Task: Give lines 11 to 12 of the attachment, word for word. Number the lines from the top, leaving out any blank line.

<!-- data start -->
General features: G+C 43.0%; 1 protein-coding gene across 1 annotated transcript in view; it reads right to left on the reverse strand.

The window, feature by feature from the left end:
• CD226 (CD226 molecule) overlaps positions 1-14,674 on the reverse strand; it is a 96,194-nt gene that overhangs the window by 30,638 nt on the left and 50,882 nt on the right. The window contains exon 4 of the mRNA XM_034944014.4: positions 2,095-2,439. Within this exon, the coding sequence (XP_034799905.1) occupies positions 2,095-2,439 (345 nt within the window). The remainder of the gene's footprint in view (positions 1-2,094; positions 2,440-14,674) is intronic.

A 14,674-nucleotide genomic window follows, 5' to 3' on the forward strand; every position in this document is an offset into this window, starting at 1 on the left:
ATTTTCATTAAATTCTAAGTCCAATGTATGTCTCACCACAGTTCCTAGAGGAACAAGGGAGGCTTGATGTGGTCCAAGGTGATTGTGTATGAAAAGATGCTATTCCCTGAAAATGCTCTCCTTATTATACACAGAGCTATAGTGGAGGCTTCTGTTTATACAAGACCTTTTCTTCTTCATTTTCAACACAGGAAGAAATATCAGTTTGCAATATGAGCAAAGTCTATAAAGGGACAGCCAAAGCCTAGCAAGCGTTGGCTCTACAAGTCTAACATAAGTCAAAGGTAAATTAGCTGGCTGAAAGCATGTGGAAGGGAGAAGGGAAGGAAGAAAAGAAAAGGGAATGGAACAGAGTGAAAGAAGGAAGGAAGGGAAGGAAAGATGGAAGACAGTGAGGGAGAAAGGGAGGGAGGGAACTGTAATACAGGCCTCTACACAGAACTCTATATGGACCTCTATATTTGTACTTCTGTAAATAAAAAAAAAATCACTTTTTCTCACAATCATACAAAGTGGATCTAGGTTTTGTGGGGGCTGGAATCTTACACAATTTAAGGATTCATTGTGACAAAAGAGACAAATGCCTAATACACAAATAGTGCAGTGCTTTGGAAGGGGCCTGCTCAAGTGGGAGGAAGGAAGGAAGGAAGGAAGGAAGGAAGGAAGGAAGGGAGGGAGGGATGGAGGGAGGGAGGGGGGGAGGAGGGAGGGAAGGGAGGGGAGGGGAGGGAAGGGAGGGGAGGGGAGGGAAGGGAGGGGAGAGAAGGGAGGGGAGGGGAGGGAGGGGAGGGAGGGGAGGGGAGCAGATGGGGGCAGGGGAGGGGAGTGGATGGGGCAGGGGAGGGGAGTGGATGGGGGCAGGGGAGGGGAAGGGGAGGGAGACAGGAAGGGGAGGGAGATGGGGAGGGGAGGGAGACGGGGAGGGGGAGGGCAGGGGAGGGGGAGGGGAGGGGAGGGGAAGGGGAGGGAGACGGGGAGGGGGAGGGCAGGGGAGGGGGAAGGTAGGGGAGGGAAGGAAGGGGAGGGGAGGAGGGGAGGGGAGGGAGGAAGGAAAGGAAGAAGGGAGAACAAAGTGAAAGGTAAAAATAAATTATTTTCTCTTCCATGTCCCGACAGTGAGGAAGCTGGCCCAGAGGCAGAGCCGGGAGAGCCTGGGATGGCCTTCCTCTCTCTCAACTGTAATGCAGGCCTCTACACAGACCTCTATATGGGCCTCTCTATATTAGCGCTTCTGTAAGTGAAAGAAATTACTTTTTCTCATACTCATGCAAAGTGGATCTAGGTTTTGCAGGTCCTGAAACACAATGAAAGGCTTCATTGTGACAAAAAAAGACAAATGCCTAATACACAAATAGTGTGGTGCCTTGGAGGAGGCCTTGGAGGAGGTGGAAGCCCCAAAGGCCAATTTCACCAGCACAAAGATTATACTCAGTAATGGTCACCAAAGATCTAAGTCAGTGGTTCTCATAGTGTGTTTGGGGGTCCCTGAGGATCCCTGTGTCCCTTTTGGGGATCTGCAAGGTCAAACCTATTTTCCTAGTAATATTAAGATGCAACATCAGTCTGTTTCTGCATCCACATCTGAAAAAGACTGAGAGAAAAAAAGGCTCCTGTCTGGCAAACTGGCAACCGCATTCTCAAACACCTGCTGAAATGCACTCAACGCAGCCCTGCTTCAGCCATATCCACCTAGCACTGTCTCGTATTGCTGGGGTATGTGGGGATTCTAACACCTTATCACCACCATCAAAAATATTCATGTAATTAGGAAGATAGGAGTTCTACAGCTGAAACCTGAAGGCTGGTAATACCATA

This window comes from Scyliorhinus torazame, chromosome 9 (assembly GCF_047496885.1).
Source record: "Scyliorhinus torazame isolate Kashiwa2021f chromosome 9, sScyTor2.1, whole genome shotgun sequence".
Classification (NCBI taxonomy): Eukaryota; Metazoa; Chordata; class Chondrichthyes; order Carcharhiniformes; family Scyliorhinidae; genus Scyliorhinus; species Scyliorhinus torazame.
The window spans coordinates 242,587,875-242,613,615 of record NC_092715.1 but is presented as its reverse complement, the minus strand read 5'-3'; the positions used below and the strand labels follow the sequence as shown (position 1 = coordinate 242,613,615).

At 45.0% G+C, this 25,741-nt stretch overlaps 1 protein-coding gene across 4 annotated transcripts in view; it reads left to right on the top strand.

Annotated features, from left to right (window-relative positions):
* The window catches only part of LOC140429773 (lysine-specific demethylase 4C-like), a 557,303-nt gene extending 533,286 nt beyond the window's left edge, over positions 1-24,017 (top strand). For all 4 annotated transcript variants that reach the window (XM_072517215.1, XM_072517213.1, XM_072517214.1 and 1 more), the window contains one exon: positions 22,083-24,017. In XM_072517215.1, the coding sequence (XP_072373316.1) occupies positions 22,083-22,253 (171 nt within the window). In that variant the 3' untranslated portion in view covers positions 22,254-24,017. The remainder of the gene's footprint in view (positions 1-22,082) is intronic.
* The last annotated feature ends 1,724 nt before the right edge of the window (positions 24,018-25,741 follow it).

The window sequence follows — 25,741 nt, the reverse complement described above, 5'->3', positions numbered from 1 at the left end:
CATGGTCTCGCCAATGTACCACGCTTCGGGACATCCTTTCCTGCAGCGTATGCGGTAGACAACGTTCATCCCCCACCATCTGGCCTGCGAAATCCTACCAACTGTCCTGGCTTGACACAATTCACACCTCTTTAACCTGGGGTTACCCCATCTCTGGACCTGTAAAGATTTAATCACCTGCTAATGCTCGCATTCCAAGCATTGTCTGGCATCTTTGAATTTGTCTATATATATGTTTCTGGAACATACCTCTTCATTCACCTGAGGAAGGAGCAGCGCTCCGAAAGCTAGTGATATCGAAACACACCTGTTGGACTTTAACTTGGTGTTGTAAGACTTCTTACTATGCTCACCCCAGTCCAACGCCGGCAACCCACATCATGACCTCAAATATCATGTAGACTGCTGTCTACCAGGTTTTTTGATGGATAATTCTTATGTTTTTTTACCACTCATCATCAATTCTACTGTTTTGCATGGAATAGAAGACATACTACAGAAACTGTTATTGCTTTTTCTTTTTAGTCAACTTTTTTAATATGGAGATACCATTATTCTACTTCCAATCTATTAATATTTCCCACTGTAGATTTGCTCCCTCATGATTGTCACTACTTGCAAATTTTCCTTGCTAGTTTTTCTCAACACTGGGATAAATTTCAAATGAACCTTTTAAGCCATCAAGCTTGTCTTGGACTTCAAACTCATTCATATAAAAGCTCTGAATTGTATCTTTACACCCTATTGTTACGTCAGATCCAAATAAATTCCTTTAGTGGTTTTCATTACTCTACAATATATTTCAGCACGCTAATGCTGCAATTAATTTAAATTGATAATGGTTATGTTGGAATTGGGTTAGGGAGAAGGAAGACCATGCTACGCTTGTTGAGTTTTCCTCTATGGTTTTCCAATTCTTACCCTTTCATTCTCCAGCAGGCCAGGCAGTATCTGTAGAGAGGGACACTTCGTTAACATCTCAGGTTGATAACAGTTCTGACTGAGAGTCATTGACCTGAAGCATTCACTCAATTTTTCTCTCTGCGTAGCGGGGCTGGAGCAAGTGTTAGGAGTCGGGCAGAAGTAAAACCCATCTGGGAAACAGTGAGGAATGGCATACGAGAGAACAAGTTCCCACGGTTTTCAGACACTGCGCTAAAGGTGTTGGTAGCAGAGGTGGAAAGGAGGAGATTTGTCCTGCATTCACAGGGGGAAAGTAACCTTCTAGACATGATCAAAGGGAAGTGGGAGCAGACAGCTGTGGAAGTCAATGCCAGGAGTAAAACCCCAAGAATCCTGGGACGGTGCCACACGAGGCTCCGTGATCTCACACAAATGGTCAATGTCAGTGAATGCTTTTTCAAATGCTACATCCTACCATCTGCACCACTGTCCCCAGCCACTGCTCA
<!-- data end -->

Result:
Annotated features, from left to right (window-relative positions):
* The window catches only part of LOC140429773 (lysine-specific demethylase 4C-like), a 557,303-nt gene extending 533,286 nt beyond the window's left edge, over positions 1-24,017 (top strand). For all 4 annotated transcript variants that reach the window (XM_072517215.1, XM_072517213.1, XM_072517214.1 and 1 more), the window contains one exon: positions 22,083-24,017. In XM_072517215.1, the coding sequence (XP_072373316.1) occupies positions 22,083-22,253 (171 nt within the window). In that variant the 3' untranslated portion in view covers positions 22,254-24,017. The remainder of the gene's footprint in view (positions 1-22,082) is intronic.